A 1984 study by Blomberg et al. investigated countermeasures to improve the conspicuity of pedestrians and bicyclists. Nighttime field tests were conducted for baseline pedestrians (i.e., wearing a white tee shirt and blue jeans), compared with pedestrians with dangle tags, a flashlight, jogger's vest, and retroreflective material on head band, wrist bands, belt, and ankle bands ("rings"). On average, the flashlight was detected by a driver at 420.5 m (1,379 ft). This was slightly more than 183 m (600 ft) further away than rings, which were the next best target (at 231.8 m [760 ft]) and jogging vest (227 m [744 ft]), as shown in figure 40. The average detection distance of the baseline pedestrian was 68 m (224 ft).
Owens and Antonoff in 1994 conducted an experiment in which retroreflective materials were placed on different body locations. Pedestrians with reflective materials on knees, waist, elbows, and shoulders were seen more readily than when placed on a pedestrian (e.g., chest or back) where no movement was evident. Authors said "biological motion" was an important part of detection and recognition. Seen at night, such motions of the reflectorized materials are more pronounced and are more readily interpreted as characteristic of human motion.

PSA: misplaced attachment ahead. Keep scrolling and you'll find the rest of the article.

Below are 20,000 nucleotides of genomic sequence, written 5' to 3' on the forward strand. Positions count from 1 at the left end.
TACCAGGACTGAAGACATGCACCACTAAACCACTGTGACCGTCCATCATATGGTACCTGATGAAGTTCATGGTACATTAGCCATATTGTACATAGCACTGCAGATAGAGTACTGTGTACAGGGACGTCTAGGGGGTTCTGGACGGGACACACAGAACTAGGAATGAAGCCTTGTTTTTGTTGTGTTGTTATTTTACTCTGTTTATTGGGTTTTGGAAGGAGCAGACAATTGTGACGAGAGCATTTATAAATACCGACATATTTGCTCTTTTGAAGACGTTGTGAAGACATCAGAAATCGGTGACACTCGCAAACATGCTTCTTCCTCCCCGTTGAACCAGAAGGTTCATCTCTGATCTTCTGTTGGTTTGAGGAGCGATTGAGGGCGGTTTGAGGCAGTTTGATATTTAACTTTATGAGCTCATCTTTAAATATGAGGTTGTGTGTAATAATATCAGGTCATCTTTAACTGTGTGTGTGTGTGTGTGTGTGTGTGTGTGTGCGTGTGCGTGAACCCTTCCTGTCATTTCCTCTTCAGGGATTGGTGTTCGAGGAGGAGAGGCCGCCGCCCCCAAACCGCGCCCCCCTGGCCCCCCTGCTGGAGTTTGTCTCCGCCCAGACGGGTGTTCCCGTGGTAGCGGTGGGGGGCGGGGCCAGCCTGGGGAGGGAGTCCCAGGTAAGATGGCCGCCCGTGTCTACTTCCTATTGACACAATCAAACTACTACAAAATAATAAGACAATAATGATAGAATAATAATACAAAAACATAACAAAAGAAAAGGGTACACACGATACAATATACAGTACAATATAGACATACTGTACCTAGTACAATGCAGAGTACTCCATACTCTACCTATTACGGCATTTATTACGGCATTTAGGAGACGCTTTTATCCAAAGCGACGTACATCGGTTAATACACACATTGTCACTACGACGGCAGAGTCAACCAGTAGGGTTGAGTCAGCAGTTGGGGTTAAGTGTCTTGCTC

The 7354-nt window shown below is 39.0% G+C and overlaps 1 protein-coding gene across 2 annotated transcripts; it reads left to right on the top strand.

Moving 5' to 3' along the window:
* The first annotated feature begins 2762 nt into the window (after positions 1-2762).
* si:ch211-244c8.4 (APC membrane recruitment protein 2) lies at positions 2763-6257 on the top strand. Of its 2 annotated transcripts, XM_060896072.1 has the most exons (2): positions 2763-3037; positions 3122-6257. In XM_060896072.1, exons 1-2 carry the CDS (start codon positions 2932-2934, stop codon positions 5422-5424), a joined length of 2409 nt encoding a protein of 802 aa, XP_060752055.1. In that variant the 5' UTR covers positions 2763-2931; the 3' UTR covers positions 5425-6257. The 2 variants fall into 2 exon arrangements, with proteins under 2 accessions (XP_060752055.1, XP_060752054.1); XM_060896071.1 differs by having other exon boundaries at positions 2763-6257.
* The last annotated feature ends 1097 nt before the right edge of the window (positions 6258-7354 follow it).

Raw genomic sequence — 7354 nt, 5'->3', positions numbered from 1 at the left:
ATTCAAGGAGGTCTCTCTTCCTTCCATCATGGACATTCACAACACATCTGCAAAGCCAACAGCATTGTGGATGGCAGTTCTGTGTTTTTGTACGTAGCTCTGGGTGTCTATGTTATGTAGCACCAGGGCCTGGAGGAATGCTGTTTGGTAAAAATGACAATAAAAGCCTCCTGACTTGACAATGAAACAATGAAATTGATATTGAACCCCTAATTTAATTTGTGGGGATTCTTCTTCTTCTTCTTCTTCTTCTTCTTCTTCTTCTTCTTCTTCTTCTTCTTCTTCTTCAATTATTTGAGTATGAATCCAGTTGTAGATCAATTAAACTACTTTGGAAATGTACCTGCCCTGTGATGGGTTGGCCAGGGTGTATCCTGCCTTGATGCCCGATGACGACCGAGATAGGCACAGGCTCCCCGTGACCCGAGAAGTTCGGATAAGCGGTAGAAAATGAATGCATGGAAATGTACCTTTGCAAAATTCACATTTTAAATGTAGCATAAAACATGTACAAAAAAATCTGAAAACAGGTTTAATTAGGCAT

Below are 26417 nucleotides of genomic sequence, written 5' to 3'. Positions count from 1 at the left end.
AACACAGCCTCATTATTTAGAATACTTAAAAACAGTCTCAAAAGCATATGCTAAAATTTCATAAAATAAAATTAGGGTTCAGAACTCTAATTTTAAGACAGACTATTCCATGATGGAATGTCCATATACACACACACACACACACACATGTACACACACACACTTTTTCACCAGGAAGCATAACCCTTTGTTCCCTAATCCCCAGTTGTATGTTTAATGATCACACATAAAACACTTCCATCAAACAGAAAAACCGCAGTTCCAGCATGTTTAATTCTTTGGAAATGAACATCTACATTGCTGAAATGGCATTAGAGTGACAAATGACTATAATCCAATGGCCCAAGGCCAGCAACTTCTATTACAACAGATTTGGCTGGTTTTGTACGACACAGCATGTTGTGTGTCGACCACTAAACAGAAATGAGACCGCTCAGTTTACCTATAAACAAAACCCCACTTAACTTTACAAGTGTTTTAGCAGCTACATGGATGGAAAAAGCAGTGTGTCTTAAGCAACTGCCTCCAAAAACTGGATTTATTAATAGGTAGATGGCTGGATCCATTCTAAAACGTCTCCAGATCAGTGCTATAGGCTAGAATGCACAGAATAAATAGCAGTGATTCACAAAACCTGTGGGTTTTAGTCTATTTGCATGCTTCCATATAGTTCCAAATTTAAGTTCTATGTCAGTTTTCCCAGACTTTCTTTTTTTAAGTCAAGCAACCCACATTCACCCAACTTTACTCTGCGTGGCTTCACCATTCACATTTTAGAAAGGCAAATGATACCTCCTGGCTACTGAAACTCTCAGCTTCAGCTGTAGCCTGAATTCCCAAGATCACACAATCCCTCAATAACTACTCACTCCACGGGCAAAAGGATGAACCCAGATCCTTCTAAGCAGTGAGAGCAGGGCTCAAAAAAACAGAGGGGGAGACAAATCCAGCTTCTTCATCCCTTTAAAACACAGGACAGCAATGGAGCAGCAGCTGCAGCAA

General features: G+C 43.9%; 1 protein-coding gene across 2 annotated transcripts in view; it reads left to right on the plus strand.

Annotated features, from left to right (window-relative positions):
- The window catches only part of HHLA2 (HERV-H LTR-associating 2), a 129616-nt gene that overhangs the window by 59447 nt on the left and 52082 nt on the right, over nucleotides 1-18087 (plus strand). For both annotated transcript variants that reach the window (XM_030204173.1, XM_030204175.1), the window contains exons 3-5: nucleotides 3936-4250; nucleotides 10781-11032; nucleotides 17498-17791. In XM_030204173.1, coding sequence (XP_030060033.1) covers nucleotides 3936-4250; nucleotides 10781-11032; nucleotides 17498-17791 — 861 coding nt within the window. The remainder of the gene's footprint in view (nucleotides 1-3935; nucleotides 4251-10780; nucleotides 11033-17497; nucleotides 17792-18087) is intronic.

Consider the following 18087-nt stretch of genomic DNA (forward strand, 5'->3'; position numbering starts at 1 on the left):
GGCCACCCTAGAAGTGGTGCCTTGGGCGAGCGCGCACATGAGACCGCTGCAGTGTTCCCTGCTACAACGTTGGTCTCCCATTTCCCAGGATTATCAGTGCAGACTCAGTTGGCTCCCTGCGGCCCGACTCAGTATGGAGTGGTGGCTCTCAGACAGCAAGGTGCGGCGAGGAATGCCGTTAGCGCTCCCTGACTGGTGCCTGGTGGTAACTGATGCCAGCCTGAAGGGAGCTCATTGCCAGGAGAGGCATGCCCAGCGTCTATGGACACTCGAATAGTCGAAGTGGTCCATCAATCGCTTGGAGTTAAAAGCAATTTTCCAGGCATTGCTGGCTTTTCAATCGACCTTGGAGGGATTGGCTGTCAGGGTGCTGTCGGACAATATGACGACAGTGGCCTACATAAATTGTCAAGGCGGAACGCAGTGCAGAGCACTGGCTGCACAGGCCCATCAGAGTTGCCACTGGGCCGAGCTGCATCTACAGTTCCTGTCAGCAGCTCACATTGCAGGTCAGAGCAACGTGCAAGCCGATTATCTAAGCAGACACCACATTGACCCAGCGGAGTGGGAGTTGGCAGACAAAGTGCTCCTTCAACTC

As an engineering countermeasure, retroreflective materials are used for roadway markings such as crosswalks, stop lines, and lane markings. These materials reflect light from vehicle headlights and from roadway illumination. Reflective vests and other clothing for pedestrians have also been made with reflective materials. Reflectorization has been shown to increase the visibility of a pedestrian by a factor of five. The difficulty is making retroreflective clothing that can last more than a few wash cycles.
One-Way Streets as a Pedestrian Crash Countermeasure
A comprehensive study of pedestrian and bicycle crashes in several Canadian cities found fewer crashes on one-way streets in the core of a city than on two-way streets (Lea, 1978). Thus, conversion to a one-way street system may also be a relatively low-cost pedestrian countermeasure, having as high as 40-60 percent effectiveness on amenable crashes. However, the applicable crashes were estimated to represent only about 10 percent of the city total.
A study in Manhattan, NY highlighted the aspects of one-way street grids that tend to provide safer traffic operation (Fruin, 1973). The simplification of the crossing and turning conditions, which has been noted to occur for vehicles at the intersection of two one-way streets, is also helpful to pedestrians. Two-hundred fifty-three pedestrian crashes, occurring over a 5-year period in an 8-by-4 grid, were studied. Almost 70 percent of these occurred at intersections. Only five fatalities occurred in the area during the 5 years; all were males over age 60.